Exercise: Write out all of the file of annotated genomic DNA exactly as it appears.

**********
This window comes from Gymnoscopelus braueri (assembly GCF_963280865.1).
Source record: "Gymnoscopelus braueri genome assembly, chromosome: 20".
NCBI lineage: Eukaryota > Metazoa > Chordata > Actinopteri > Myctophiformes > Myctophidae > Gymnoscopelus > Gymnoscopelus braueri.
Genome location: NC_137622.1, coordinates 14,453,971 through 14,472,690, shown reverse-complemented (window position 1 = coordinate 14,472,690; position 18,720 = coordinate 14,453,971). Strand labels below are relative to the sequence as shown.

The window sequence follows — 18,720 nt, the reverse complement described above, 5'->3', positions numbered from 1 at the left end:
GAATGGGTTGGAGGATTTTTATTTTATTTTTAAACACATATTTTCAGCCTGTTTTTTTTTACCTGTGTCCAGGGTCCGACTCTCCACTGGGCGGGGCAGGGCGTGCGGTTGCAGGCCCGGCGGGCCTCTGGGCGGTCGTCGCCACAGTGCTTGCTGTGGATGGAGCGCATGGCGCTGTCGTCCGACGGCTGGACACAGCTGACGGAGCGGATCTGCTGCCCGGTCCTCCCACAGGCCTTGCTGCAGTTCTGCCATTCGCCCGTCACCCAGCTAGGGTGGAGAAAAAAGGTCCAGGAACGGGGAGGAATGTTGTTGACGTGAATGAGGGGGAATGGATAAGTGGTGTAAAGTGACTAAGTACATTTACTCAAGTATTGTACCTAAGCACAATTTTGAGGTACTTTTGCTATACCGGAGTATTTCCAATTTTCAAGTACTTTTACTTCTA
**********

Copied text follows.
This window comes from Gymnoscopelus braueri (assembly GCF_963280865.1).
Source record: "Gymnoscopelus braueri genome assembly, chromosome: 20".
NCBI lineage: Eukaryota > Metazoa > Chordata > Actinopteri > Myctophiformes > Myctophidae > Gymnoscopelus > Gymnoscopelus braueri.
Genome location: NC_137622.1, coordinates 14,453,971 through 14,472,690, shown reverse-complemented (window position 1 = coordinate 14,472,690; position 18,720 = coordinate 14,453,971). Strand labels below are relative to the sequence as shown.

The window sequence follows — 18,720 nt, the reverse complement described above, 5'->3', positions numbered from 1 at the left end:
GAATGGGTTGGAGGATTTTTATTTTATTTTTAAACACATATTTTCAGCCTGTTTTTTTTTACCTGTGTCCAGGGTCCGACTCTCCACTGGGCGGGGCAGGGCGTGCGGTTGCAGGCCCGGCGGGCCTCTGGGCGGTCGTCGCCACAGTGCTTGCTGTGGATGGAGCGCATGGCGCTGTCGTCCGACGGCTGGACACAGCTGACGGAGCGGATCTGCTGCCCGGTCCTCCCACAGGCCTTGCTGCAGTTCTGCCATTCGCCCGTCACCCAGCTAGGGTGGAGAAAAAAGGTCCAGGAACGGGGAGGAATGTTGTTGACGTGAATGAGGGGGAATGGATAAGTGGTGTAAAGTGACTAAGTACATTTACTCAAGTATTGTACCTAAGCACAATTTTGAGGTACTTTTGCTATACCGGAGTATTTCCAATTTTCAAGTACTTTTACTTCTA